If you invested the R 100 000 @ 10.25% for instance, the capital amount is going to compound, therefore giving you a total FV of about R 770 000. So by all means, if you are able to invest the R 100 000 @ 10.25% compounded over 20 years, it is something to consider.

it is very simplistic just to look at the interest savings. As an investment there will be income tax implications as well. It might be better, depending on income tax situation, to invest the funds, pay more interest and deduct the interest paid from income derived from the property.

I do not agree with article.

From a pure investment point of view it is more beneficial funding the investment property with a 100% loan and rather invest the cash ‘deposit’ in shares, unit trusts, etc. Deposit only makes sense from a cash flow perspective. If cash flow is not a problem, invest cash amount in shares, ‘maximise’ loss (rental income – expenses) and re-invest tax return in shares, etc. This way you will maximise your financial investment. Do the sums and you will be surprised how much you can maximise your investment.

The article is assuming that cash flow is all that matters and did not evaluate what I’ve described above. I have 4 investment properties. I keep cash deposits to a minimum (primary goal of deposit is for cash flow purposes, but is gradually reduced over time). Cash is invested in shares, tax returns are reinvested in shares, etc. Every year I explore ways to maximise tax returns from my investment properties (legally). Suggest that you do your homework before following advice of the article.

This is another reason why I will never use a so called financial advisor

Agree 100% with AP. For investment property interest is a deductible expense.

The logic of this adviser clearly lacks some vision. I wonder if he owns any property of any significant value. Yes, property is and can be a great investment. But the advice here fails to reveal many things an investor should consider such as the tax implications of this deal, the capital gains tax when selling the property, the cost of maintaining the property, rates, taxes, insurances, the risk of a tenant not paying for a few months, the damage the tenants cause, general wear and tear on properties over 20 years. Changes in mortgage interest rates also are not taken into account, just to name a few things that came to mind in a few moments. I bet there are lots more.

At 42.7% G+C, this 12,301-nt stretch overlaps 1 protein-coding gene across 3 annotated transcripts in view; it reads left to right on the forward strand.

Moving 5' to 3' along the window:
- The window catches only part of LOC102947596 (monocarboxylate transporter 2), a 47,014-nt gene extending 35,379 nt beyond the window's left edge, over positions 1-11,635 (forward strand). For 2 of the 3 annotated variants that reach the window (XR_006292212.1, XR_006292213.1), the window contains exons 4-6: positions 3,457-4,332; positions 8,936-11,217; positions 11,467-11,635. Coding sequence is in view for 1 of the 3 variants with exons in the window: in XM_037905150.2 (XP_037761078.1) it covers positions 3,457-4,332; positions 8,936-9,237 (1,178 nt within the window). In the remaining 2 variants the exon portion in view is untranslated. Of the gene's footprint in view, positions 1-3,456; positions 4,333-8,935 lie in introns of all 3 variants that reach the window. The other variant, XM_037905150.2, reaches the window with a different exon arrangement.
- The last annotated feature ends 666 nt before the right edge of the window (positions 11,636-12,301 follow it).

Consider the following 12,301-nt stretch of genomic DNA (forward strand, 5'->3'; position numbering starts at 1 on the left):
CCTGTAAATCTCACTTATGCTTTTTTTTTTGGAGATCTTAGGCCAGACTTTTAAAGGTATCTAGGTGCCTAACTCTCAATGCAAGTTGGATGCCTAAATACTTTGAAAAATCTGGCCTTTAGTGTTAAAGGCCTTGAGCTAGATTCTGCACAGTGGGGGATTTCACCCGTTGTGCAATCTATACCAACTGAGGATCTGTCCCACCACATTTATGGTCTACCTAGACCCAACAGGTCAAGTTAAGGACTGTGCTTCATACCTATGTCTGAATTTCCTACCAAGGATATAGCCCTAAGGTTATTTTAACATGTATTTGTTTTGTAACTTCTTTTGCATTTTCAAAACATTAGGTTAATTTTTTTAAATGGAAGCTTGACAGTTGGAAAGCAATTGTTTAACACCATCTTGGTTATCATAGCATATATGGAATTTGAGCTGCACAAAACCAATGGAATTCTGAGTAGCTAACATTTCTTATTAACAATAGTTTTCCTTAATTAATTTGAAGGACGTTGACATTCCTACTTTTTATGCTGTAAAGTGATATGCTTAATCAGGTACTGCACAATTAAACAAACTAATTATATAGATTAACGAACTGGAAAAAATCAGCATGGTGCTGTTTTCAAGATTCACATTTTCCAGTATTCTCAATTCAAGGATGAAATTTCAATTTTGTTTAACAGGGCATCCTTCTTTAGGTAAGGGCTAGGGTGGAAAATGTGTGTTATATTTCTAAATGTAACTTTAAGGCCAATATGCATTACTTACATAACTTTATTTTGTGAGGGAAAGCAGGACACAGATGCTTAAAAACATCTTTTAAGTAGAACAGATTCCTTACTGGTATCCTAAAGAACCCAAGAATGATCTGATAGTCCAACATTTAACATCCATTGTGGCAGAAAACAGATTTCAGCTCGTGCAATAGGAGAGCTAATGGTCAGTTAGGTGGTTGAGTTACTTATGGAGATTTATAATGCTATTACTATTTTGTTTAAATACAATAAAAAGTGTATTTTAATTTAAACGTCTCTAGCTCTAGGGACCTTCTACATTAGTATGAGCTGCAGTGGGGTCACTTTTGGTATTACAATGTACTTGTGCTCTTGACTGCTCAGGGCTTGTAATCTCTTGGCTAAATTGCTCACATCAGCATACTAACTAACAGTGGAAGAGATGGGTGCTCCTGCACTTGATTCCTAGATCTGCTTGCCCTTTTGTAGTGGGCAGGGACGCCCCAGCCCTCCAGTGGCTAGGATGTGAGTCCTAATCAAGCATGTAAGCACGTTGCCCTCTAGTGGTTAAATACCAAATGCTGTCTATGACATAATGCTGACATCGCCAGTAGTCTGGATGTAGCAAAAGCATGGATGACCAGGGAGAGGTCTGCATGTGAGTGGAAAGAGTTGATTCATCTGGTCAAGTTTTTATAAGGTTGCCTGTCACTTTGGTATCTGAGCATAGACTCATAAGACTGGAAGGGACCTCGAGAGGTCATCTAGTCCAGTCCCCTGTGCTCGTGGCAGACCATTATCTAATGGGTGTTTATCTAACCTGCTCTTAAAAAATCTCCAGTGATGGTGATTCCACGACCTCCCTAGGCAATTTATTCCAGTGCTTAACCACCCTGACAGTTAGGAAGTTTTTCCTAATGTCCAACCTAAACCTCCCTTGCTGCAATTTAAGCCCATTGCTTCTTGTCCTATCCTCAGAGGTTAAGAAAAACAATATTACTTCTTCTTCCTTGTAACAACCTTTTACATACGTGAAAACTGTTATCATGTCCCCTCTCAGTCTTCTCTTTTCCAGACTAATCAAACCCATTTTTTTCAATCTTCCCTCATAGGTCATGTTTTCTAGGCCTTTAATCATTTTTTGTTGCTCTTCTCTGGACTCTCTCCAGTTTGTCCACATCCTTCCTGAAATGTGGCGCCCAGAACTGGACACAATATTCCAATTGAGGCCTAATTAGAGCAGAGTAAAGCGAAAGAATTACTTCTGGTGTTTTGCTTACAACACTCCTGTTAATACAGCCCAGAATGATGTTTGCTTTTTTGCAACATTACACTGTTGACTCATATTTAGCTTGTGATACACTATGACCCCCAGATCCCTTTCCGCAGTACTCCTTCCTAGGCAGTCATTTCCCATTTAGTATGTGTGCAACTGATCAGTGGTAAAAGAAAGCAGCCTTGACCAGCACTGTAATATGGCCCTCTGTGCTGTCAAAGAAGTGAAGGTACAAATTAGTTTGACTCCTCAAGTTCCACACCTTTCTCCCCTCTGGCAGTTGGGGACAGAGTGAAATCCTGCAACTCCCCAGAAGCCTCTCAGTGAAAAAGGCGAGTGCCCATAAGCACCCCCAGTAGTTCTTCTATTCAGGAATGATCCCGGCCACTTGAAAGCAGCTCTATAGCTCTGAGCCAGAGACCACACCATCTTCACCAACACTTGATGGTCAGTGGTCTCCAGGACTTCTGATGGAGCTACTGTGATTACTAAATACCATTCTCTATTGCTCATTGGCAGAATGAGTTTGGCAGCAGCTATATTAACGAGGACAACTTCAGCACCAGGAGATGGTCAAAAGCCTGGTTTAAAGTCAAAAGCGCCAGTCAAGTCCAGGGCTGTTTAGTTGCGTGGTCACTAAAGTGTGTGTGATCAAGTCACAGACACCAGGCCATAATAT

There is much more advice that would one necessary to make an informed decision. Frankly, the advice in this article sucks and I would not pay a bean for it. Financial advisers tend to be armchair millionaires. In my experience, I would expect much more than mediocre advice from someone who claims to be a financial adviser.

Anybody thinking of investing in residential property at the moment is a fool.You’ll be lucky to get rent of 8% of the property value and that’s if the tenant pays.The effective interest rate you’ll be paying your bank is somewhere between 11 and 12%, interest rates are going higher and we haven’t even taken into account any of Sweetpea’s extra charges!

A further discount of 0.05% on a bond of R1.2million is R50 extra saved per month. If that’s the shortfall to make the property pay for itself, just increase the rent by R50, tell the bank to stop playing silly mind games and shop around for a better offer. Some liquidity will probably be more valuable going forward.

Think the 0.05% is a finger issue,should read 0.5%.

I would try to get a 100% loan. If possible, I would then deposit it as an excess deposit which would be available if needed. You would thus earn/save the % interest that was charged on the deposit . In most cases it would be prime. In a normal savings account/call account you would not be able to get that kind of savings rate.

End of comments.